Transball (Villar) (MSX)

Reviewed By Dave E In EGG #006: MSX



Transball is a new game for the MSX produced by Villar Software and it's basically a version of the classic Thrust. And, for the benefit of those of you who have either lived in a cave for the past three decades, or forgotten those computer gems of your youth, Thrust is the one with caverns, gravity, lots of careful inch-by-inch manoeuvring and spheres which must be liberated to the top of the screen.

The age-old formula is applied with one large modification in Transball, and the action takes place in the MSX's seven colour mode with 8x8 CHR$ definitions taking the place of the vectors which defined the original. You spin a cyan ship through 360 degrees, trying not to collide with the walls of the caverns, biding your time near to the forcefield-style doors and shooting any gun turrets that give you a hard time.

I've played a few versions of Thrust over the years and Transball combines a great deal of elements that make it one of the most infuriating. Firstly, the ship is overly sensitive, rotating very quickly on its origin and leaping forward with what feels like 645 horsepower at the slightly touch of the thrust control. This takes quite a bit of getting used to. However, you might just master it... were it not for the jumpy vertical and horizontal scrolling. The best I could say about this scrolling is that it's disconcerting. I'm sure others would say a lot worse.

Now these two features make Transball needlessly difficult. Not impossible by any means, but they grate the player somewhat. There's another problem too. Your ship is almost triangular and, particularly if your attention wanders for a fraction of a second, it's sometimes hard to even tell which direction it's pointing in. The original Thrust's ship has a distinct nick where the thrusters were and I never encountered this problem when playing it.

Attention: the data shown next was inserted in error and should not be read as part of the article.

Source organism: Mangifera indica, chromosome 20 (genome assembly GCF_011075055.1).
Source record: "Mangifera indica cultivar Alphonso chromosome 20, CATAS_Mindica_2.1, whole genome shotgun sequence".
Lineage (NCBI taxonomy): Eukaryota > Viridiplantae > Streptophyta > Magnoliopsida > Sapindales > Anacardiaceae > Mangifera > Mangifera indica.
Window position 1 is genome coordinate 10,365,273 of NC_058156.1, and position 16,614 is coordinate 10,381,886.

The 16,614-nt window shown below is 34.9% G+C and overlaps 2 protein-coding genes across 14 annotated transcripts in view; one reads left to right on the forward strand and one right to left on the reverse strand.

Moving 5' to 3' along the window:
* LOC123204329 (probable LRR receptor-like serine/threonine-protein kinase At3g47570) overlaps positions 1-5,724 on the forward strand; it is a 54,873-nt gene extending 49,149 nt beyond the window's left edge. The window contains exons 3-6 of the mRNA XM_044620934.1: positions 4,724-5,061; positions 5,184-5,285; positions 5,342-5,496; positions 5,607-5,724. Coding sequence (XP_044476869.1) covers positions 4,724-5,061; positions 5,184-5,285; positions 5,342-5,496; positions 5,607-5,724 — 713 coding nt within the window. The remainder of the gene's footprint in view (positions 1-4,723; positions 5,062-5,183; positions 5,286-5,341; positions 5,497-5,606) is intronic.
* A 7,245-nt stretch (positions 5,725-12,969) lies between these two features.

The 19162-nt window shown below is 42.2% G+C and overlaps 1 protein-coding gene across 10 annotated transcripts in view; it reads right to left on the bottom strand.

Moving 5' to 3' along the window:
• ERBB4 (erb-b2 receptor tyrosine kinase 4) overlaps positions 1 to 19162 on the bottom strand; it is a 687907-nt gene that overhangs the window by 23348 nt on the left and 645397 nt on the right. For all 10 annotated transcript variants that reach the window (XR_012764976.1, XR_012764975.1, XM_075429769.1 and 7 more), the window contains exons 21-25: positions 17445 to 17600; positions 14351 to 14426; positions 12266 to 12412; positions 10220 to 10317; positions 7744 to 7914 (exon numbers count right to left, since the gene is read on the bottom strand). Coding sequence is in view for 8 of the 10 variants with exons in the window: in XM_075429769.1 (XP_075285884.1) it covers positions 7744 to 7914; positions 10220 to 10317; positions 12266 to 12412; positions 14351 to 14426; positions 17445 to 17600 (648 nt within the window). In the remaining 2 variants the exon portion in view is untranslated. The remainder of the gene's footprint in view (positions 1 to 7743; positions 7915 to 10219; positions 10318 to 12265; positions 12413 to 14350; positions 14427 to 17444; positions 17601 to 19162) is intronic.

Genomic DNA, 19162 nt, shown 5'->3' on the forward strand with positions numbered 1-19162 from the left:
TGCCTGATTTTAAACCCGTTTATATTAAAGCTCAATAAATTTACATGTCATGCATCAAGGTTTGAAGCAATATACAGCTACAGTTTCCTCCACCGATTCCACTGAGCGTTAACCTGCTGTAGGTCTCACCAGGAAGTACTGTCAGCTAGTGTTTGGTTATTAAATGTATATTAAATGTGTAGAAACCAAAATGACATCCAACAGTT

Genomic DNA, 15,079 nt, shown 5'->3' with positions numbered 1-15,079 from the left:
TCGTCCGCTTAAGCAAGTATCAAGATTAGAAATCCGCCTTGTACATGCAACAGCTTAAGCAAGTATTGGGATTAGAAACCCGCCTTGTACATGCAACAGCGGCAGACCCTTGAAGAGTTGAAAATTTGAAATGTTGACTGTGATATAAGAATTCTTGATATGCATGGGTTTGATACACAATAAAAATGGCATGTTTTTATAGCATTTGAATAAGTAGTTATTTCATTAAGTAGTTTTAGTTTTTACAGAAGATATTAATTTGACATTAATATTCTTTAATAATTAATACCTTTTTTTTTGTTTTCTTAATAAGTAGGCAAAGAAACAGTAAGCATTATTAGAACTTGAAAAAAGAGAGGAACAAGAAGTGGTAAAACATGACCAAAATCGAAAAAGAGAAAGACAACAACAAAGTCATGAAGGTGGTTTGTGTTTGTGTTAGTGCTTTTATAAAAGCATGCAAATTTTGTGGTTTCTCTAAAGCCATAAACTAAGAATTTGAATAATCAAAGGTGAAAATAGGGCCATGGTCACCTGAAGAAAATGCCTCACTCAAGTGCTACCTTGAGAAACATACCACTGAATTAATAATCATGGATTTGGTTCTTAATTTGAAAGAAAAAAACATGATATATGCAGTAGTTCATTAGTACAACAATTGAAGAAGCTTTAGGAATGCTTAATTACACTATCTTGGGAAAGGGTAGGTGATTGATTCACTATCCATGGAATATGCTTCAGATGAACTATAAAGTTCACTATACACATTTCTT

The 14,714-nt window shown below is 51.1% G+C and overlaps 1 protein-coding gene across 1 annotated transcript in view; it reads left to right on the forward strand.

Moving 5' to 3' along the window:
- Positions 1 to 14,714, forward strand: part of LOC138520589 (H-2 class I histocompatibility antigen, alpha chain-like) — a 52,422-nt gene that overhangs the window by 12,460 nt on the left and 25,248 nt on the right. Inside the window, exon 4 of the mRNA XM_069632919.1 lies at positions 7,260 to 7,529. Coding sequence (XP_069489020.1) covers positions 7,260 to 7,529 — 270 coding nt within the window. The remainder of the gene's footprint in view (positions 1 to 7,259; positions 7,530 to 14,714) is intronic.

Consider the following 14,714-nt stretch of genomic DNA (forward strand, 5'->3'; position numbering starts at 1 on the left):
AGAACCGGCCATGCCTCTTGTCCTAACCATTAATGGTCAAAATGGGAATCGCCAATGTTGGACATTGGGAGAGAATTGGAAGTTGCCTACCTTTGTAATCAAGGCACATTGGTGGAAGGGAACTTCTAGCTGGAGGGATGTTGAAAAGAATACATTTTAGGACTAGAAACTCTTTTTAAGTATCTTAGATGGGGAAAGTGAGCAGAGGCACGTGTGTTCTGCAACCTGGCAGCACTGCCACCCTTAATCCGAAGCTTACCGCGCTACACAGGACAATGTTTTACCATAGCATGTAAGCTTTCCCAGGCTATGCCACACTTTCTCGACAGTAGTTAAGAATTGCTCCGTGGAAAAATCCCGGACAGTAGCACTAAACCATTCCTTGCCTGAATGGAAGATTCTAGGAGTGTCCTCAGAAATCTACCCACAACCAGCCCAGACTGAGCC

If you can stomach the nail-biting crusade through the caverns to begin your "trans"fer of the "ball" (as per the game's name) to the top of the screen, you may be pleasantly surprised to find that, unlike Thrust, all you need to do in Transball is fly close to it for it to immediately attach itself. This is the large modification to which I referred earlier. There is no dropping of a lasso or Thrust-style tractor beam here. The ball simply turns blue to indicate a successful capture. Indeed, there's no corporeal connection between the ship and ball at all; its colour is the only visual cue - and your ship's grip on the ball can be easily broken if you simply thrust in one direction a little bit too fast. Doing so can easily see your prize flung off into a different section of cavern and you'll then have to spend precious time retrieving it.

Having said all that, one thing the game does have going for it is an amazing intro which includes a cool variation of Eighties music classic Flashdance: What A Feeling. It also has a large number of levels, a password system and no lives system (it simply lets you keep trying the level you've reached until you complete it or quit the whole game).

The game itself doesn't quite pass muster though, being too tough for all but the most hardened arcade addict.

Graphics 54%
Playability 34%
Sound 73%
Overall 54%

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